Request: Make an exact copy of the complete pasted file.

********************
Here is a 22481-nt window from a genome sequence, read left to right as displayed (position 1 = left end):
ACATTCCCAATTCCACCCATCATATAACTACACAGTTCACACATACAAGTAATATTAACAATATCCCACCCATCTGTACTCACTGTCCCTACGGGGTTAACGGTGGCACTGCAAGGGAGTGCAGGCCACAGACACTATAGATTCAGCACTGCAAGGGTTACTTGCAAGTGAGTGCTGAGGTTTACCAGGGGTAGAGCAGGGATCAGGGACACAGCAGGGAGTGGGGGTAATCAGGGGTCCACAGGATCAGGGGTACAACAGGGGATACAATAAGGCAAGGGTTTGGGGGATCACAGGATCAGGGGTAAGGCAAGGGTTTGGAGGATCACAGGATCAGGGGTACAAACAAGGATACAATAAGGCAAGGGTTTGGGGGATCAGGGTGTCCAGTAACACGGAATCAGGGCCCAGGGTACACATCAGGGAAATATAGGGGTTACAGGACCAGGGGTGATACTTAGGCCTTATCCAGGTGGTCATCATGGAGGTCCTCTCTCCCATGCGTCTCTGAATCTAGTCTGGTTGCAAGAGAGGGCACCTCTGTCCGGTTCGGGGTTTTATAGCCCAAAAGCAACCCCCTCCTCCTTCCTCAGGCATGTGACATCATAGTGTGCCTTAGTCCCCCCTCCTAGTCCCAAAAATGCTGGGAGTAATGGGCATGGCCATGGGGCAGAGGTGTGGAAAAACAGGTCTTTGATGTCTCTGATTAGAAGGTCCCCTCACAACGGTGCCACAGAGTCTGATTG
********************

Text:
Here is a 22481-nt window from a genome sequence, read left to right as displayed (position 1 = left end):
ACATTCCCAATTCCACCCATCATATAACTACACAGTTCACACATACAAGTAATATTAACAATATCCCACCCATCTGTACTCACTGTCCCTACGGGGTTAACGGTGGCACTGCAAGGGAGTGCAGGCCACAGACACTATAGATTCAGCACTGCAAGGGTTACTTGCAAGTGAGTGCTGAGGTTTACCAGGGGTAGAGCAGGGATCAGGGACACAGCAGGGAGTGGGGGTAATCAGGGGTCCACAGGATCAGGGGTACAACAGGGGATACAATAAGGCAAGGGTTTGGGGGATCACAGGATCAGGGGTAAGGCAAGGGTTTGGAGGATCACAGGATCAGGGGTACAAACAAGGATACAATAAGGCAAGGGTTTGGGGGATCAGGGTGTCCAGTAACACGGAATCAGGGCCCAGGGTACACATCAGGGAAATATAGGGGTTACAGGACCAGGGGTGATACTTAGGCCTTATCCAGGTGGTCATCATGGAGGTCCTCTCTCCCATGCGTCTCTGAATCTAGTCTGGTTGCAAGAGAGGGCACCTCTGTCCGGTTCGGGGTTTTATAGCCCAAAAGCAACCCCCTCCTCCTTCCTCAGGCATGTGACATCATAGTGTGCCTTAGTCCCCCCTCCTAGTCCCAAAAATGCTGGGAGTAATGGGCATGGCCATGGGGCAGAGGTGTGGAAAAACAGGTCTTTGATGTCTCTGATTAGAAGGTCCCCTCACAACGGTGCCACAGAGTCTGATTG